Dark mode activated. Now what?
By Justin Barraclough, MarTech Director
We’ve all been there, late at night or first thing in the morning, haphazardly scrolling through our phone, liking, commenting, following, unfollowing — all with one eye open, gripping our pillow tight, because the brightness of that screen is just too much to bear. Finally, after a few too many nights and mornings like this, we decide enough is enough and trek through our phone settings and discover the button of all buttons: dark mode. And with one toggle, we’re back to using both eyes.
Dark mode has become an essential part of the UI environment for developers in recent years. This has largely been inspired by consumer demand, surely in the wake of events like the ones described above. The juxtaposition of light text and other interface elements on dark backgrounds has been shown to lessen eye strain, improve device battery life and even increase productivity at night.
But how does dark mode affect content creators, and how can they best tailor content to users who’ve already migrated to the dark side? Let’s take a closer look.
Google Search with dark mode enabled on Chrome
How to best create and design content for dark mode
First things first: the actual background color. You don’t necessarily have to put white text on a black background. Google Material Design actually recommends a dark gray background (#121212) as the primary surface color because it offers less contrast than white-on-black (high contrast can also cause eye strain, even in dark mode). What’s more, it’s easier to see shadows on a dark gray background, which allows for a broader expression of color, depth and elevation.
From there, consider text colors without saturation and with lesser contrast for maximum readability (and user comfortability). Using different “on” colors (e.g. a darker white) can also help reduce eye strain. Apple Developer Human Interface Guidelines note that pure white can vibrate against dark backgrounds, which decreases legibility and increases eye strain.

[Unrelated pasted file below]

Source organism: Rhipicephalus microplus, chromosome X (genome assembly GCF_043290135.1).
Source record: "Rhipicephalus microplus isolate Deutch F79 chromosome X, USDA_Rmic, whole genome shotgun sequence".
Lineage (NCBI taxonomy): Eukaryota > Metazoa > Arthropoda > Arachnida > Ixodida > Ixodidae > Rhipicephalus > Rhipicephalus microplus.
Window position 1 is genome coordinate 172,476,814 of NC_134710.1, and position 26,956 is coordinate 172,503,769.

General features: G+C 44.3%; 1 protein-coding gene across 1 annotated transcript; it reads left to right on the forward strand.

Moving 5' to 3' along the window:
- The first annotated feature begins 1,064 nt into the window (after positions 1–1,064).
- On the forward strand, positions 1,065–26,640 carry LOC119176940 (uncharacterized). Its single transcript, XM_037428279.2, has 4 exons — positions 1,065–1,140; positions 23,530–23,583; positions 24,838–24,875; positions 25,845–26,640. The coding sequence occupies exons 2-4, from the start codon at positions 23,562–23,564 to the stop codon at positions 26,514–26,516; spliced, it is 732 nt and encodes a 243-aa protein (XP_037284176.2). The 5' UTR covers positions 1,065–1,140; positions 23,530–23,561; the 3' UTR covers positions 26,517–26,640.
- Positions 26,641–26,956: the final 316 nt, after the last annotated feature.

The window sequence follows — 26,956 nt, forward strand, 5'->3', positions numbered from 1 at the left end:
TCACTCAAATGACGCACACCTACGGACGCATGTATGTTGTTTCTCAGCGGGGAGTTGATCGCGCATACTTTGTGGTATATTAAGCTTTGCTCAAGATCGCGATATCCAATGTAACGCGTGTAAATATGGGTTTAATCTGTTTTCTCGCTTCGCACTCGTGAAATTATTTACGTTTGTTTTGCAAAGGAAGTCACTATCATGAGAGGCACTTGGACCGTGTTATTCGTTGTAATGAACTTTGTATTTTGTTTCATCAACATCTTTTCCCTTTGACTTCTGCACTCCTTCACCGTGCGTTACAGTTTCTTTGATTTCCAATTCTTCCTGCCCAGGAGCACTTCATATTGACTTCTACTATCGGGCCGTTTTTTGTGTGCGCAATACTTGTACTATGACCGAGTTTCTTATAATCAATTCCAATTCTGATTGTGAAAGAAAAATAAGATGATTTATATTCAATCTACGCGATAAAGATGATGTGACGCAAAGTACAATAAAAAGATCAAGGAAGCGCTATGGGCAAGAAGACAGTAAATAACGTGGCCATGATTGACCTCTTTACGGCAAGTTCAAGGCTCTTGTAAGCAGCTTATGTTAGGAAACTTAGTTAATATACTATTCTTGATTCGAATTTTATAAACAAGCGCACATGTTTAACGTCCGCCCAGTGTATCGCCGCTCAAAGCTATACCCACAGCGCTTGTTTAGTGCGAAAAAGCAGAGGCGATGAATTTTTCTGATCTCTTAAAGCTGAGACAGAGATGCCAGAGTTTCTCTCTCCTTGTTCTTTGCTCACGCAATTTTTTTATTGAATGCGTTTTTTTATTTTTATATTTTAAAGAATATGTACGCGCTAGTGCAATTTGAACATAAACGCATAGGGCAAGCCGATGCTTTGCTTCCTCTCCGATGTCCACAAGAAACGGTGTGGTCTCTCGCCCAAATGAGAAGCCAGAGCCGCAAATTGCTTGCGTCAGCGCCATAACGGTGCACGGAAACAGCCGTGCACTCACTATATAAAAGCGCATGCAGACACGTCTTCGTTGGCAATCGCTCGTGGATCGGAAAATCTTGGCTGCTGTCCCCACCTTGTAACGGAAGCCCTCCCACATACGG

And, of course, you need to test. Design content for both light and dark mode and compare and contrast the two. See how both options look in the light of the day, after the sun goes down, next to light sources or in bed with one eye open. If you’re designing websites and apps, it’s also a good idea to give users both light and dark options and the ability to toggle back and forth between them.
A couple things to keep in mind...
While dark mode seems ubiquitous at this point, it’s important to note that while most popular email clients support it, some will automatically choose how dark mode displays the email.
And remember, different colors evoke different emotions. Just the words light and dark evoke different feelings as you read them. It’s best to lean into those reactions when creating content with dark mode in mind.
How we’re working with dark mode
From a marketing technology perspective, we’ve started to look at emails in dark mode as part of our testing process.
Our primary focus is on content legibility across email clients and adjusting if necessary. With the variety of ways email clients handle dark mode, we’ve tried to maintain the email’s original design where possible. We’ve also used transparent PNGs where applicable to maintain consistency with live text background color.
It’s important to emphasize, though, that there are no current dark mode standards, just preferences and recommendations from companies like Google and Apple. As we design for dark mode more, we’ll continue to refine our own preferences and provide our own recommendations based on our tests and experiential learnings.